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Document Max. Freq Min. Freq
William Swinton, Campaigns of the Army of the Potomac 94 6 Browse Search
Rebellion Record: a Diary of American Events: Documents and Narratives, Volume 11. (ed. Frank Moore) 46 18 Browse Search
Fitzhugh Lee, General Lee 38 2 Browse Search
Southern Historical Society Papers, Volume 21. (ed. Reverend J. William Jones) 35 9 Browse Search
Horace Greeley, The American Conflict: A History of the Great Rebellion in the United States of America, 1860-65: its Causes, Incidents, and Results: Intended to exhibit especially its moral and political phases with the drift and progress of American opinion respecting human slavery from 1776 to the close of the War for the Union. Volume II. 33 1 Browse Search
D. H. Hill, Jr., Confederate Military History, a library of Confederate States Military History: Volume 4, North Carolina (ed. Clement Anselm Evans) 23 5 Browse Search
Maj. Jed. Hotchkiss, Confederate Military History, a library of Confederate States Military History: Volume 3, Virginia (ed. Clement Anselm Evans) 12 0 Browse Search
The Atlanta (Georgia) Campaign: May 1 - September 8, 1864., Part I: General Report. (ed. Maj. George B. Davis, Mr. Leslie J. Perry, Mr. Joseph W. Kirkley) 11 3 Browse Search
Comte de Paris, History of the Civil War in America. Vol. 2. (ed. Henry Coppee , LL.D.) 9 1 Browse Search
Southern Historical Society Papers, Volume 37. (ed. Reverend J. William Jones) 8 0 Browse Search
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Browsing named entities in Rebellion Record: a Diary of American Events: Documents and Narratives, Volume 8. (ed. Frank Moore). You can also browse the collection for Humphreys or search for Humphreys in all documents.

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men. The pickets had received orders to fire the buildings if compelled to fall back, and it became necessary to uncover concealed rebels. In this case the retreat of our pickets was but momentary. Our lines were immediately advanced, and neither real nor prospective necessity was manifest for such an act of wanton and unmitigated vandalism. Nearly all the buildings on the plain below the city are destroyed. The splendid round-house of the Georgia Railroad, the arsenal, machine-shop, Humphreys' hotel, dwellings, etc., etc., of incalculable mischief to our own interest, and of no possible injury to the enemy. Such conduct can excite no emotion but disgust and indignation. Nothing is sacred; destruction rides on the wind, and pillage and carnage go hand in hand. It is safe to assert that East-Tennessee has been more vitally damaged since the entree of our army, than by the rebel occupation during the war. This is an unpleasant charge to make, but I can prove what I say; and as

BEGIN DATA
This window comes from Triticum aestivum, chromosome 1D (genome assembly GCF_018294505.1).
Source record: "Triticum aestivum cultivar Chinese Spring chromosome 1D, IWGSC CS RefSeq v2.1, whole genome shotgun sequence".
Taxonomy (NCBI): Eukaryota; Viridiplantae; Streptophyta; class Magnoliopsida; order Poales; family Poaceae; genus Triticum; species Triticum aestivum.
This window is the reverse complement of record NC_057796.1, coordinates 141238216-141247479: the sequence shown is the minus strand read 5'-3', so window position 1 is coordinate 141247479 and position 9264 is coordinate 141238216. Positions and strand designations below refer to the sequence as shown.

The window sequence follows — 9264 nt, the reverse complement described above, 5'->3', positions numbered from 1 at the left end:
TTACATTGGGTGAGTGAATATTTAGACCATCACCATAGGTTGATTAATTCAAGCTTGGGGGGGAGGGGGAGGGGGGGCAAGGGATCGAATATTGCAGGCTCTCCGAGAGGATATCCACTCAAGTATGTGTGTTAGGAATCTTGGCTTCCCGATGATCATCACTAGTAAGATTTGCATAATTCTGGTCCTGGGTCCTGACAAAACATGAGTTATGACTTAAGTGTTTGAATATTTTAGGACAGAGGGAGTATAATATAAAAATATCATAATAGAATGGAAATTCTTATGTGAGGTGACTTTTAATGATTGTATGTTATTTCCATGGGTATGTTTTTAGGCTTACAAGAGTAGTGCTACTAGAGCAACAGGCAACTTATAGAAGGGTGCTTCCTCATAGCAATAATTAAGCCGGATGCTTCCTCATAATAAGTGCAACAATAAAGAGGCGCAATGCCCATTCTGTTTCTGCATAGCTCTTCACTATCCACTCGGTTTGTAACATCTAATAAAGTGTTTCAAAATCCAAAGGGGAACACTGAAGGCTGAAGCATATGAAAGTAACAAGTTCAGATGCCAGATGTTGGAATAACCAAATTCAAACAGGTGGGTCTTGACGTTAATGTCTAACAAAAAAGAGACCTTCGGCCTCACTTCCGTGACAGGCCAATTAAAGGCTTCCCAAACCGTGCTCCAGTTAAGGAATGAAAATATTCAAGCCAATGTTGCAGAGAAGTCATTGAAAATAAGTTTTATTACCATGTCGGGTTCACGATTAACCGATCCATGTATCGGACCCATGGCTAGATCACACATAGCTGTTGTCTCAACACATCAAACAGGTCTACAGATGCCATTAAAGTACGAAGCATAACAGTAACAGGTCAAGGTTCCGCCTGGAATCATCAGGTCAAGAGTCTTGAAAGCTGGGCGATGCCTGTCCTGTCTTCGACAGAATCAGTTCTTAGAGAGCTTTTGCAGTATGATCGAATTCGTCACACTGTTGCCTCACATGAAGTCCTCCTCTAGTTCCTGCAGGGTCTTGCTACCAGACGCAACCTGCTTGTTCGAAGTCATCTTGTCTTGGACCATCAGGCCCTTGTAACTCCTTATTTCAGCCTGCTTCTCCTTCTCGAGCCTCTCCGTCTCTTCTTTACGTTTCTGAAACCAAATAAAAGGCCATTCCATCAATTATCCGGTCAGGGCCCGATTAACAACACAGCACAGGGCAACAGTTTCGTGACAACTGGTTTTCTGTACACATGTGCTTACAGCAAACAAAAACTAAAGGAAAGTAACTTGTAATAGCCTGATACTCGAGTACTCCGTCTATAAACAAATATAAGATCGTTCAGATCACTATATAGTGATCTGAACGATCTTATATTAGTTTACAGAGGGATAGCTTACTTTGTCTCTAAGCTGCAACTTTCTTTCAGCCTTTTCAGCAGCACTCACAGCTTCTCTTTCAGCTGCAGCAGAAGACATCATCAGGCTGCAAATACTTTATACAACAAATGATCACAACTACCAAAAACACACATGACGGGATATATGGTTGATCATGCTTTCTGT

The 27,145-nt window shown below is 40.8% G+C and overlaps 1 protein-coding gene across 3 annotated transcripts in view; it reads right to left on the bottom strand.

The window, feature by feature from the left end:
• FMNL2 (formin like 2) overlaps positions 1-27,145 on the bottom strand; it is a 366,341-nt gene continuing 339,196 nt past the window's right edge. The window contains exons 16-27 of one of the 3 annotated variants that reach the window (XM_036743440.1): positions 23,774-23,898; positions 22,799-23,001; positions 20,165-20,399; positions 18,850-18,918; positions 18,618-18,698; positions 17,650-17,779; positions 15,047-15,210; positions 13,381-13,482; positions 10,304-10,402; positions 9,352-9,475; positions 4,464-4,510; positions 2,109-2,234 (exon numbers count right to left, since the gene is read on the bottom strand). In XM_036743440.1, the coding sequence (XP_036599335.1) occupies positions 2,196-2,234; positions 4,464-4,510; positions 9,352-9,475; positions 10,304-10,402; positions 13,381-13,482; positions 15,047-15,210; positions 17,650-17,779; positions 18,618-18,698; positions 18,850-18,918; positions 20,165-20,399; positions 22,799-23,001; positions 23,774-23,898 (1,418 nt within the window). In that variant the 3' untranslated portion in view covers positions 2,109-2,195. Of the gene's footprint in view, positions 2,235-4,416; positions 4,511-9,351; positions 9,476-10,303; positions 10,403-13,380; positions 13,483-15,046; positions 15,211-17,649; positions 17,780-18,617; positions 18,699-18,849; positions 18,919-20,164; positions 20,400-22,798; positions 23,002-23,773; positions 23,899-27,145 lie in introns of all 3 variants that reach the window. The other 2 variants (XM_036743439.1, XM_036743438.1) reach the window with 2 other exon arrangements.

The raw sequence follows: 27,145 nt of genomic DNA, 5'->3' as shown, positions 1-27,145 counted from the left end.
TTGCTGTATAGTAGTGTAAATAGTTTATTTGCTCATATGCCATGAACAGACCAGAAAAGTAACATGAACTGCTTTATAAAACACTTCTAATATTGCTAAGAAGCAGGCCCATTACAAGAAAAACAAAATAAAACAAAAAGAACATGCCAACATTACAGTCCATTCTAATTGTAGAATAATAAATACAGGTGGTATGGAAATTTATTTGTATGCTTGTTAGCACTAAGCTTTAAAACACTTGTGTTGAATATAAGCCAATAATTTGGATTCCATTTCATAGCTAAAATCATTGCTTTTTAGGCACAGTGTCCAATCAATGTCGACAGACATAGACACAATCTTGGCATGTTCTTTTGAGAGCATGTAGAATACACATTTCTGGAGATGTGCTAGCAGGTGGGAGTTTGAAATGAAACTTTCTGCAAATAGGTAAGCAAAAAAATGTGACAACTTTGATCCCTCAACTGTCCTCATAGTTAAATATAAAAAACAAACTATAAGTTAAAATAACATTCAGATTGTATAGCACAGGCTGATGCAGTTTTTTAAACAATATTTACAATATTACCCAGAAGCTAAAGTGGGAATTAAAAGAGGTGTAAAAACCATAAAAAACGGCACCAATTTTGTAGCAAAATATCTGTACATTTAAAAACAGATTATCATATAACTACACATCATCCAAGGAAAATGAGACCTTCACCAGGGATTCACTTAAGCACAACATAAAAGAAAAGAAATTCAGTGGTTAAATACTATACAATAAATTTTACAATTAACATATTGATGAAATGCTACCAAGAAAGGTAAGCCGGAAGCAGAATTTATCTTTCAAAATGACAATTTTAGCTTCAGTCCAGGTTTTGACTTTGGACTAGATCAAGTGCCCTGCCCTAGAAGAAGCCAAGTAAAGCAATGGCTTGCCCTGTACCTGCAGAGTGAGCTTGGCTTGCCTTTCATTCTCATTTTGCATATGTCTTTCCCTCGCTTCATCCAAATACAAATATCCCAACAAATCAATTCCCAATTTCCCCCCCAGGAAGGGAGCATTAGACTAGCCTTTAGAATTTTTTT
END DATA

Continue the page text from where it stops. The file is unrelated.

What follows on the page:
the conflict should open before his dispositions were completed. At this juncture he was summoned to report in person at headquarters to attend a council of corps commanders. His preparations were of such moment and the attack so near that General Sickles delayed attending the council, while giving all his attention to the carrying out of his orders. A second peremptory summons came from General Meade, and, leaving his unfinished task to the active supervision of General Birney and General Humphreys, Sickles rode off to the rear to headquarters. Before he had reached there, the sound of cannon announced that the battle had begun. Hastening rapidly on, he was met by General Meade at the door of his quarters, who said: General, I will not ask you to dismount; the enemy are engaging your front; the council is over. It was an unfortunate moment, as it proved, for a council of war. Sickles, putting spurs to his horse, flew back to his commad, and, finding that Graham's brigade was